At our Los Angeles based fertility center, the Center for Fertility and Gynecology, we treat patients with a variety of fertility issues including male factor, tubal factor, diminished ovarian reserve, situational infertility, unexplained infertility and others. While, each individual patient requires a unique treatment plan, all of our patients have the same goal; a healthy pregnancy. With that in mind, we will continue our discussion of what happens once a patient becomes pregnant at our center. The first part to this series can be found here.
Whether one of our patients becomes pregnant through IVF, tubal reanastamosis, IUI or any other manner, we follow standard steps to monitor the early pregnancy. Once we have established that the beta HCG (pregnancy hormone) level is rising appropriately, we schedule the first ultrasound for between 6 weeks and 6 weeks 2 days. It is important to remember that at the time of the pregnancy test, a patient is 4 weeks pregnant.
At the first ultrasound, we are looking to see 4 things:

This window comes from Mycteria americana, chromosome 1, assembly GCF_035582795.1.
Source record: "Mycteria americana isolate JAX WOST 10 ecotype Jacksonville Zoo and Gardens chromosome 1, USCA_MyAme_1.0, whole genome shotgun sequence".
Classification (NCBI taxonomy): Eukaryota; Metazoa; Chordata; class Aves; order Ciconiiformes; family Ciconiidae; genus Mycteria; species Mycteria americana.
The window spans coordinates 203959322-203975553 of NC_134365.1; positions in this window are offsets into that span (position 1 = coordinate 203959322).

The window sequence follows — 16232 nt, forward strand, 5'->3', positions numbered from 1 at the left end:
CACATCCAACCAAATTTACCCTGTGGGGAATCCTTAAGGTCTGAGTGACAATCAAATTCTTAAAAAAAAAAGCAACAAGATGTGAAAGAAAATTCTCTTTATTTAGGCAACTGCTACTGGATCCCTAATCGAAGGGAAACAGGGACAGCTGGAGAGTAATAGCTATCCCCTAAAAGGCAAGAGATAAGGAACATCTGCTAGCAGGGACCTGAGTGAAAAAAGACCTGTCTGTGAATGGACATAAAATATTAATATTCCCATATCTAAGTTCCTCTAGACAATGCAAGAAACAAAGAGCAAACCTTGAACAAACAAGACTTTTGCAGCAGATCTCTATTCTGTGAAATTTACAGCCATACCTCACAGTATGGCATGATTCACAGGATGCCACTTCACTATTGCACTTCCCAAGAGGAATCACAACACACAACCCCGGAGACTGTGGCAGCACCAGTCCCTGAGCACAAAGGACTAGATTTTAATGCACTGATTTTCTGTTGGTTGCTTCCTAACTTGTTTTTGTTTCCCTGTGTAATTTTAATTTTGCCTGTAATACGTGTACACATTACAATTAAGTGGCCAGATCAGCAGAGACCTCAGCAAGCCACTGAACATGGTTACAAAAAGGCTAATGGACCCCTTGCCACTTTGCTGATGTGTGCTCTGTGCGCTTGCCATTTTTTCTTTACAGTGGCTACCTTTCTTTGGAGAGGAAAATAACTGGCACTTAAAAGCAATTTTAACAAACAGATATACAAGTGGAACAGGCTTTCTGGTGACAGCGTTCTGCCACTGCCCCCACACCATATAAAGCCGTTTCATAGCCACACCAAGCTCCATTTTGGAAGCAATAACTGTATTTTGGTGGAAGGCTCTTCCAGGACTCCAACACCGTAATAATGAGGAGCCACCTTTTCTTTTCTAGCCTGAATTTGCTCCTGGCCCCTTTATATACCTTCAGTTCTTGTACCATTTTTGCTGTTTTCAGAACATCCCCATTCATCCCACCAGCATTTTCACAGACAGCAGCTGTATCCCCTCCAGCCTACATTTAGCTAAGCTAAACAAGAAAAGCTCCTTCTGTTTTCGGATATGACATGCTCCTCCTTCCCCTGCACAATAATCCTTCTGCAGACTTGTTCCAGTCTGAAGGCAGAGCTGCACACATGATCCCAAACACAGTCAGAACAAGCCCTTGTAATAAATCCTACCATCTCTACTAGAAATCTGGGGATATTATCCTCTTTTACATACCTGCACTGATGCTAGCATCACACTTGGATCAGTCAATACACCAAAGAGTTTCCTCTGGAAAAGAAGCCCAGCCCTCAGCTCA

1. Gestational sac.
The gestational sack is the structure in which the pregnancy grows. It also represents the “bag of water” that breaks when a pregnant woman’s “water breaks” near delivery
2. Yolk Sack.
Secondly, we are looking to see a structure called the yolk sac. The yolk sack is the earliest structure to form inside the gestational sac and confirms an intrauterine pregnancy. The yolk sack stops growing around 10 weeks gestation at which time it is usually no longer visable
3. Fetal heart motion.
At 6 weeks we can often see the heartbeat. It appears as a faint flicker on the ultrasound screen. The rate increases up to 170 to 190 between 9 ans 11 weeks gestation. At the initial ultrasound, the rate is usually above 100 beats per minute. Sometimes if the heartbeat is not seen at 6 weeks we see is within the next couple to 5 days. If it is not seen at that time, it may signify that the pregnancy is not progressing.
4. Fetal pole.
This is the term that describes the “baby” part of the pregnancy. At 6 weeks it looks like a cute little blob on the ultrasound screen. There is a good correlation between fetal length and gestational age. This relationship helps us to determine if the pregnancy is progressing appropriately.
If you have questions about early pregnancy or fertility, please feel free to contact us, we would be happy to speak with you.